Again, we saw that here as the script upped the ante in the romance stakes this week. Aside from the constant butting heads of Will and Mackenzie (who even compared their situation to a romantic comedy), the manoeuvring of Jim and Maggie into a relationship shifted up a gear. Their impossibly witty, quickfire bickering (actually reminiscent of that by a certain Steven Moffat) was funny, but perfectly demonstrated a common criticism of Sorkin – nobody in the real world talks like that. But again, it’s a dramatic and stylistic device – who’d want to watch a show where everyone stumbles over their speech with frequent pauses, coughs and “errm”s? Amusingly, this very point was put to Sorkin on a recent episode of The Colbert Report, and Sorkin responded to Stephen Colbert with a similarly contrived ‘naturalistic’ retort that, basically, said nothing. It’s a question of dramatic style, and how well you like it is probably subjective.
All that said, it was still a dynamic, gripping piece of television, with the actual broadcast, as last week, the dramatic highlight. Predictably, Jan Brewer dropped out (I hadn’t expected them to take actual interview footage of her and use it out of context), leaving Will with a trio of ill-informed ‘average citizens’ to defend her policy. Said policy was the subject of this week’s sermonising (always an essential ingredient for Sorkin), and in keeping with Mackenzie’s new Rules, both sides of the issue were looked at. It’s clear which way Sorkin himself swings, but it was an interesting choice to have the opposite viewpoint (immigrants steal jobs from hard-pressed Americans) put by Will himself.
The counterpoint, that this is basically a nasty bit of divisive racial profiling, was first stated by Neal early on in the episode – an interesting, or cliched choice depending on your viewpoint, Neal being both Indian in ethnicity and British in nationality. His impassioned plea to include an outspoken ‘illegal’ who’d had his travel to work removed for speaking his mind initially fell on deaf ears. But it was hardly a surprise that, by the end of the episode, Will’s opinions had swung Sorkin-wards, and he was up for anonymously providing said transport. A nice gesture to be sure, but to this cynical old curmudgeon, it also came across as desperately patronising: “Don’t worry, Latinos, the rich white guy has sorted it all out for you. You’re welcome.” That the episode climaxed with Radiohead’s ‘High and Dry’ juxtaposed with a long shot of the Statue of Liberty was, I’m afraid, one sickly heartstring-tugging gambit too much for me.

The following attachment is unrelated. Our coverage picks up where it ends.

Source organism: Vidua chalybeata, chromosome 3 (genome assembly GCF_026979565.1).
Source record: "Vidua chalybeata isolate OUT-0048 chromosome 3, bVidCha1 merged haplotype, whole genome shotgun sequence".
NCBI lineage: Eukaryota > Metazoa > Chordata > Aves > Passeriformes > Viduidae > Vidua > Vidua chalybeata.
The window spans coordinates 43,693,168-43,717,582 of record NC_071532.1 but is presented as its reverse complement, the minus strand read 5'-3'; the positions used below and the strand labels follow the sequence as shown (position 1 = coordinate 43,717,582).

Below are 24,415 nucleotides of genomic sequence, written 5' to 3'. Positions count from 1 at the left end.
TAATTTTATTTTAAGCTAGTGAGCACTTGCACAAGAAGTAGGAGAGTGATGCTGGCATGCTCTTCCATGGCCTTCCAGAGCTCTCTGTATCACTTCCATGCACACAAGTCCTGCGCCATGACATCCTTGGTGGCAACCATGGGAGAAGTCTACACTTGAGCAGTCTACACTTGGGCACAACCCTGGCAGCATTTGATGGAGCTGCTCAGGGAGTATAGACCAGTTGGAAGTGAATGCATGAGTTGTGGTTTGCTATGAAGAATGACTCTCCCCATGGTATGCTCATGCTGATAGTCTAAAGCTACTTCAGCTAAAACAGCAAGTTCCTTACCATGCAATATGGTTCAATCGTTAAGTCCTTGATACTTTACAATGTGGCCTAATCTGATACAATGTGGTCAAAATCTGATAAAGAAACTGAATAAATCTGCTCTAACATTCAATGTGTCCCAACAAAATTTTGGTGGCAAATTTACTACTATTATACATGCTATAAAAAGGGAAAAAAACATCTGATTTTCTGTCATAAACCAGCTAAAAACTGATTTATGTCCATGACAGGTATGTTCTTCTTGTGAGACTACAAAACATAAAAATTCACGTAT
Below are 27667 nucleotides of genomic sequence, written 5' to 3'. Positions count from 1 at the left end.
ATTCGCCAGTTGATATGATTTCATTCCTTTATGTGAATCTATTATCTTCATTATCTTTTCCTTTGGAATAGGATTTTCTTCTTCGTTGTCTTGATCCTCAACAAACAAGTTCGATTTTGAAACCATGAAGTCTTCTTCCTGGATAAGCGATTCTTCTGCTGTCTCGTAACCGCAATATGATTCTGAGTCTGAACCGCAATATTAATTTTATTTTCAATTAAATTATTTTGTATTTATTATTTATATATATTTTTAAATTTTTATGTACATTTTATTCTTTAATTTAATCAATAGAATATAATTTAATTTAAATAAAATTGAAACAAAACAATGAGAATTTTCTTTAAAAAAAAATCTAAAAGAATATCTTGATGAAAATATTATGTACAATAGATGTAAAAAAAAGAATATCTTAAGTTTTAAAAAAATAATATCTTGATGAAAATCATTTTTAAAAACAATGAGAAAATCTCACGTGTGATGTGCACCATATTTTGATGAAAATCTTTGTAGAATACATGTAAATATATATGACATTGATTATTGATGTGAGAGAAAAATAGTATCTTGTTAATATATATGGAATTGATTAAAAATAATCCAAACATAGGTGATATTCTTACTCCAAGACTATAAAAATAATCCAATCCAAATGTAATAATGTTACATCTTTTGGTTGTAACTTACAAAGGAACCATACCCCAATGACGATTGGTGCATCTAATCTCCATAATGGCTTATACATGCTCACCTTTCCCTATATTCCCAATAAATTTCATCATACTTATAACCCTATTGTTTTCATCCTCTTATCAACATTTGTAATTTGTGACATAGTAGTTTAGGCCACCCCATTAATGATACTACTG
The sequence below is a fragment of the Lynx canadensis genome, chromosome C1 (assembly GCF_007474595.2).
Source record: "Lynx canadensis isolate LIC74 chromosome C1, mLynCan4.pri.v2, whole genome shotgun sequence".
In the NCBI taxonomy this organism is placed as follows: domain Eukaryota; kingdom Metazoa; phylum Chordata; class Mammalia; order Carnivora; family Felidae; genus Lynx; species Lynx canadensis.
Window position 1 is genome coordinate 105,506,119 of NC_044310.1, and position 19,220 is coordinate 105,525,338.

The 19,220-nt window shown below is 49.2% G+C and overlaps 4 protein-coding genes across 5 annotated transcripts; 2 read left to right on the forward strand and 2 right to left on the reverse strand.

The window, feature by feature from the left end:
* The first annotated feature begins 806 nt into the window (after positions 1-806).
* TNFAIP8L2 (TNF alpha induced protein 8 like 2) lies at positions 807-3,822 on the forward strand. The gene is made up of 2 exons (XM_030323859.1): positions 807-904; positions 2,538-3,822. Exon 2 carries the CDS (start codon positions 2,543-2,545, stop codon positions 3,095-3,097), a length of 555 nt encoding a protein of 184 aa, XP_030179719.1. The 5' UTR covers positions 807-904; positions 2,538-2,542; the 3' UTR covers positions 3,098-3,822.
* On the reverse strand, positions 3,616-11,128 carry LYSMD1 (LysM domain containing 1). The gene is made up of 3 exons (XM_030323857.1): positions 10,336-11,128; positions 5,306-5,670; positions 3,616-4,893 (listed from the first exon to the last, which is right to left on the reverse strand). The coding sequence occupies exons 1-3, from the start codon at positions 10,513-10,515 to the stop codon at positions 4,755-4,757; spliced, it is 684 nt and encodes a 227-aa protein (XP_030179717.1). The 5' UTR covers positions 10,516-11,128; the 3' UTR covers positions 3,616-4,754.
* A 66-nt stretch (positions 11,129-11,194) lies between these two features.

It may sound like I’m being pretty harsh on the show myself, but I should make it clear that I’m still enjoying watching it, for all the flaws that I (and, it seems, many others) see in it. The characters may be stock, but they’re likeable (except Don, who continues to be a one-dimensional asshole). They may speak with a degree of wit and passion rarely seen in reality, but it makes them more entertaining, in this kind of show, than the bumblingly naturalistic ones in other (equally valid) dramas. And that’s because they’re Sorkin characters – how you cope with that depends on your tolerance for his style. It’s interesting to note that his recent excursion into characters based on reality – The Social Network – contrived to do precisely the opposite, presenting all its characters as venal and unsympathetic. The Newsroom, like The West Wing before it, really is about idealism. It’s not perfect, and Sorkin may not be the god of dramatists many hold him up to be. But this week, like the last, still entertained and informed in a way that’s increasingly unusual in actual US news.